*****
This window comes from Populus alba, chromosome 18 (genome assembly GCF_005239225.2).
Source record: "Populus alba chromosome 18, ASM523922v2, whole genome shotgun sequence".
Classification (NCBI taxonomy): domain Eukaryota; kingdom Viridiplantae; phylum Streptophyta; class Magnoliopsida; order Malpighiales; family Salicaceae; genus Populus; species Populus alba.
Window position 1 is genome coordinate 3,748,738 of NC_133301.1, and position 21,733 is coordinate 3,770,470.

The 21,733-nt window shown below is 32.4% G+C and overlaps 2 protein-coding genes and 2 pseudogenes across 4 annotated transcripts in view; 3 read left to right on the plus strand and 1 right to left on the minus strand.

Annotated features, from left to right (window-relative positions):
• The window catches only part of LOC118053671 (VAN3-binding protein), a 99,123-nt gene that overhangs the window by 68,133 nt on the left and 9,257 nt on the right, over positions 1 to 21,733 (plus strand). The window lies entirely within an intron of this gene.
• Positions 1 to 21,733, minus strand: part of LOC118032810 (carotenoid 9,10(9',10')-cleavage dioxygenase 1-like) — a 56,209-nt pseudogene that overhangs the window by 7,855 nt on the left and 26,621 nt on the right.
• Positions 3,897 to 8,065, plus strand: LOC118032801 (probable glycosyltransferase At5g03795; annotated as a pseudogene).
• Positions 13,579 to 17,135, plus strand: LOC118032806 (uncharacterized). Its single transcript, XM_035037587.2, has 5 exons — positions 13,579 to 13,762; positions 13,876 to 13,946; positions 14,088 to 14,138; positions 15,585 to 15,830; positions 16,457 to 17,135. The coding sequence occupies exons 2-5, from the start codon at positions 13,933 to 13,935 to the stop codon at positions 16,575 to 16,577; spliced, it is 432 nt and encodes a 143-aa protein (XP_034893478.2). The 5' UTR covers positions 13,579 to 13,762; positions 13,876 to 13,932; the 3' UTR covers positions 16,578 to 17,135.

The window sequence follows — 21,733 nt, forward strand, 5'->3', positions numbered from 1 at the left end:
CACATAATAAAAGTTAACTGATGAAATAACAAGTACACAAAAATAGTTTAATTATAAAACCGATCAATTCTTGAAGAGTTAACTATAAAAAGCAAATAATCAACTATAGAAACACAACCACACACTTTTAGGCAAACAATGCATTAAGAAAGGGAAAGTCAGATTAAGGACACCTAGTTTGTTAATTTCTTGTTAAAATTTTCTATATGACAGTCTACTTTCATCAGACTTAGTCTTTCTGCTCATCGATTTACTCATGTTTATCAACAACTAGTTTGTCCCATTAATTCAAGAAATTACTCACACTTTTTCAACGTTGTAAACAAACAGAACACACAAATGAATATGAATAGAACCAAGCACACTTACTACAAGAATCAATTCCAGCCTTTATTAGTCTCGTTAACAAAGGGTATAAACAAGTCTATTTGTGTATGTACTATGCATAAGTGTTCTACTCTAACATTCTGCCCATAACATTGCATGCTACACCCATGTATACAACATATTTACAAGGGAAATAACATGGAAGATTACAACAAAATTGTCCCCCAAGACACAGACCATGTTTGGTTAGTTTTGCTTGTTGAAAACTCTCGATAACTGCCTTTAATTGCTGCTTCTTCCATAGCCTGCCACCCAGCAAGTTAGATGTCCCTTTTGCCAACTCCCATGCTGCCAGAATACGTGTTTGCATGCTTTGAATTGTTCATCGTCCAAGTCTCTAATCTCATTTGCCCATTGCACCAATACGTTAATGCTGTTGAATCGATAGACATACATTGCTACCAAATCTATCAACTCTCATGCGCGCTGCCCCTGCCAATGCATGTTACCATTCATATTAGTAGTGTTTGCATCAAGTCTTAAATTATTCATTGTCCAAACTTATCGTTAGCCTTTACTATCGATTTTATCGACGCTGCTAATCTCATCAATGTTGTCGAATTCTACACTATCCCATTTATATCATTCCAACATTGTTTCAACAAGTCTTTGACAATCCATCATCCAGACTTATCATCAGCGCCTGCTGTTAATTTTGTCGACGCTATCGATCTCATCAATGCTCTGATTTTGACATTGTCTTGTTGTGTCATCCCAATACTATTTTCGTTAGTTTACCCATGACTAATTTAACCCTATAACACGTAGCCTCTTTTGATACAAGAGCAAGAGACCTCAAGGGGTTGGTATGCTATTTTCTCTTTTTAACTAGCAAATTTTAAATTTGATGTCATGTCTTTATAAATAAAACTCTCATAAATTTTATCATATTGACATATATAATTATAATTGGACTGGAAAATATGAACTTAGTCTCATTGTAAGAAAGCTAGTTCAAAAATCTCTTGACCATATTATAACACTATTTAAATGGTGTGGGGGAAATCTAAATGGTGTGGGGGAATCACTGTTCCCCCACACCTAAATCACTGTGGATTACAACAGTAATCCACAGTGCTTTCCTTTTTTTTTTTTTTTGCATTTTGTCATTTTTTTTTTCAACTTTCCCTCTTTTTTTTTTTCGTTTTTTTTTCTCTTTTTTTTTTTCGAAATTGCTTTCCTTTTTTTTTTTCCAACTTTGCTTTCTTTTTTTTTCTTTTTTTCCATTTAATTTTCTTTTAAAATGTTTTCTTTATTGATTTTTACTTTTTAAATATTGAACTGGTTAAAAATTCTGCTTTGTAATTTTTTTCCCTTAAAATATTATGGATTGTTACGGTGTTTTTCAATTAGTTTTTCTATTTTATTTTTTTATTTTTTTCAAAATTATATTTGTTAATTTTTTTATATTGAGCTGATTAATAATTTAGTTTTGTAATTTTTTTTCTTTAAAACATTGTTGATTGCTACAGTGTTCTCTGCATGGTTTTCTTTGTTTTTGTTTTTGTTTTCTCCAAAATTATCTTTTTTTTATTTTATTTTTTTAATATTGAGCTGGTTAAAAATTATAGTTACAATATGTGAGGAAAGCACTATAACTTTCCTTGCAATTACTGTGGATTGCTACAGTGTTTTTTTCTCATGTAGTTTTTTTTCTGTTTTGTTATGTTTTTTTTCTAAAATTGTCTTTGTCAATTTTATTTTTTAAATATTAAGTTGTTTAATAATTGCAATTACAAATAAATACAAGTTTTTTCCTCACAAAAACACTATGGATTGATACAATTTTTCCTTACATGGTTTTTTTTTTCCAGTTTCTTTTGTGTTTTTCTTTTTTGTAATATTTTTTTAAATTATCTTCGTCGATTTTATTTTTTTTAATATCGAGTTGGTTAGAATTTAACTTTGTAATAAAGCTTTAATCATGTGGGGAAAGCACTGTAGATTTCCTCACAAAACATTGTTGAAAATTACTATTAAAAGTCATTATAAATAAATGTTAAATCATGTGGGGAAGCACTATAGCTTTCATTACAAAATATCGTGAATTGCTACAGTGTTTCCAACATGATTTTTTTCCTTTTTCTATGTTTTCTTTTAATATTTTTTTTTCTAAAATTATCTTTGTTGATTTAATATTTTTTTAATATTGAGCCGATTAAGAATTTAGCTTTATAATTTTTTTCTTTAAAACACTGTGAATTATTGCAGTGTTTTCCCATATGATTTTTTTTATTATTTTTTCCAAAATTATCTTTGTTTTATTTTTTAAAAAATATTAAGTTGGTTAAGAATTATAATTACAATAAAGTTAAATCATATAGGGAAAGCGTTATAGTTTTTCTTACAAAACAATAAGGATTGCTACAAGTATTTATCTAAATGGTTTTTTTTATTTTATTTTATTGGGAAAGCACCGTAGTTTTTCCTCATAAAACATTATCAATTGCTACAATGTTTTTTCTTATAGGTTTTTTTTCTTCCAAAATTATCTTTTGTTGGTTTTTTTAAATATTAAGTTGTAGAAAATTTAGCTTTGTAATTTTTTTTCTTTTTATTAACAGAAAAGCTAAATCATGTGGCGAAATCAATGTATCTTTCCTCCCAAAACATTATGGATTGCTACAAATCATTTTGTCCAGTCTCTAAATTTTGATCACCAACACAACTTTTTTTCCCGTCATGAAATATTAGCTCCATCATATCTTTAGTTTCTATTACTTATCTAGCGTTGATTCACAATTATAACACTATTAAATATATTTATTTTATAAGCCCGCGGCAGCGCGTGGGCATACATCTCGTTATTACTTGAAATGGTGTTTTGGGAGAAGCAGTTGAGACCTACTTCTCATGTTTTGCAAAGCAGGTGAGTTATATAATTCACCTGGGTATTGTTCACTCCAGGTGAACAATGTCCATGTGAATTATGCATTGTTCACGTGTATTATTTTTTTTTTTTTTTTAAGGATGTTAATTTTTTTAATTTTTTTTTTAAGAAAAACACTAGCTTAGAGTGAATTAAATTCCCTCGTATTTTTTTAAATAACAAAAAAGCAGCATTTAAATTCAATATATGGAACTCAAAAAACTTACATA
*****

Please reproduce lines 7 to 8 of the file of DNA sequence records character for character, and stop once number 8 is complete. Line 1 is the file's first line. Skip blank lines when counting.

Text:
• The window catches only part of LOC118053671 (VAN3-binding protein), a 99,123-nt gene that overhangs the window by 68,133 nt on the left and 9,257 nt on the right, over positions 1 to 21,733 (plus strand). The window lies entirely within an intron of this gene.
• Positions 1 to 21,733, minus strand: part of LOC118032810 (carotenoid 9,10(9',10')-cleavage dioxygenase 1-like) — a 56,209-nt pseudogene that overhangs the window by 7,855 nt on the left and 26,621 nt on the right.